The NHS Executive has pulled back from compelling health authorities and trusts to sign a public assurance that all their clinical and non- clinical risks are assessed and properly managed by the year 2000.
The current system of controls assurance will be extended to cover key areas of non-clinical risk, such as health and safety, buildings and infection control, said NHS director of performance and finance, Colin Reeves, at a conference last week.
But health boards won't yet be required to give a public guarantee that controls for maintaining clinical standards are in place and working.
This appears to go back on guidance released last year, which proposed that 'a more comprehensive controls assurance statement will become mandatory in the NHS in 1999-2000, embracing all internal control.' This was interpreted as including clinical standards.
The retraction is thought to be due to fears of a high rate of non-compliance by trusts and health authorities, and the danger of clinical governance becoming bogged down in a bureaucratic quagmire.
Controls assurance has been described by Mr Reeves as 'the final part of the corporate governance jigsaw'.
At the conference, he stressed that 'controls assurance statements covering clinical, organisation and financial systems are the goal'.
But he wanted to avoid imposing a bureaucratic structure that would 'put clinicians off' and 'undermine' the 'delicate flower' of clinical governance.
The aim was 'to develop controls assurance so that it covers the complete totality of systems without impinging on or subsuming clinical governance', he said.
His model would make control of clinical risk a shared responsibility between clinicians and the board, but would not immediately be brought under the umbrella of controls assurance. It would, however, provide a clear link between clinical governance and corporate governance, which would be allowed to develop separately, but 'hand in hand'.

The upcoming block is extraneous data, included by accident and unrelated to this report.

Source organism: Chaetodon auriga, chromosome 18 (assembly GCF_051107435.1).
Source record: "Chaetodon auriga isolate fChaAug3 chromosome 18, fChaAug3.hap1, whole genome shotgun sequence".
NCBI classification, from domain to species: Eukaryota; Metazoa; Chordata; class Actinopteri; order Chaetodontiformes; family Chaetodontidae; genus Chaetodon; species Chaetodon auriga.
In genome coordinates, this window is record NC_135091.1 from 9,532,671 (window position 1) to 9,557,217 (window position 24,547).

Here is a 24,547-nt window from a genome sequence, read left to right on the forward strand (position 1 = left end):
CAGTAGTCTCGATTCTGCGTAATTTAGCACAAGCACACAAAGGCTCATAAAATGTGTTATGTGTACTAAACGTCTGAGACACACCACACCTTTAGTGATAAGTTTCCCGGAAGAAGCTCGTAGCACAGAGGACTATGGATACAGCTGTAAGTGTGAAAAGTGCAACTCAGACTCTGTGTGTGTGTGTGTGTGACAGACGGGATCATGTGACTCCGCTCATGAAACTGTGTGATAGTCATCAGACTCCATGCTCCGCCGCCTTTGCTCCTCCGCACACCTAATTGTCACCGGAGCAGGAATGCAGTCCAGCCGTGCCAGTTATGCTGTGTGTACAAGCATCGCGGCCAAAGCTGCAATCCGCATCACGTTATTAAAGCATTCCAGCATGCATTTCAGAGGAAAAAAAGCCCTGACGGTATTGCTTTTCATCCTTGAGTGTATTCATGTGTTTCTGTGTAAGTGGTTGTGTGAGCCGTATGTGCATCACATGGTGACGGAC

Organisational control standards relating to management of the environment of care have been drafted for inclusion into controls assurance in 1999- 2000, Mr Reeves said. Guidance will be published next month.
Managers welcomed the revised approach. Sonia Mills, who became chief executive of Swindon and Marlborough trust after it was prosecuted by the Health and Safety Executive in a landmark case last year,described the proposals as 'heartening'.
'In many trusts getting the full programme running would have involved a great a deal of work,' she said.
Addenbrooke's trust administrative director Keith Day described it as a 'good, practical development of the controls assurance initiative', which would 'enable true clinical governance to continue without inhibition'. The new standards were 'a good,
commonsense list of things that trusts should have in good shape anyway'.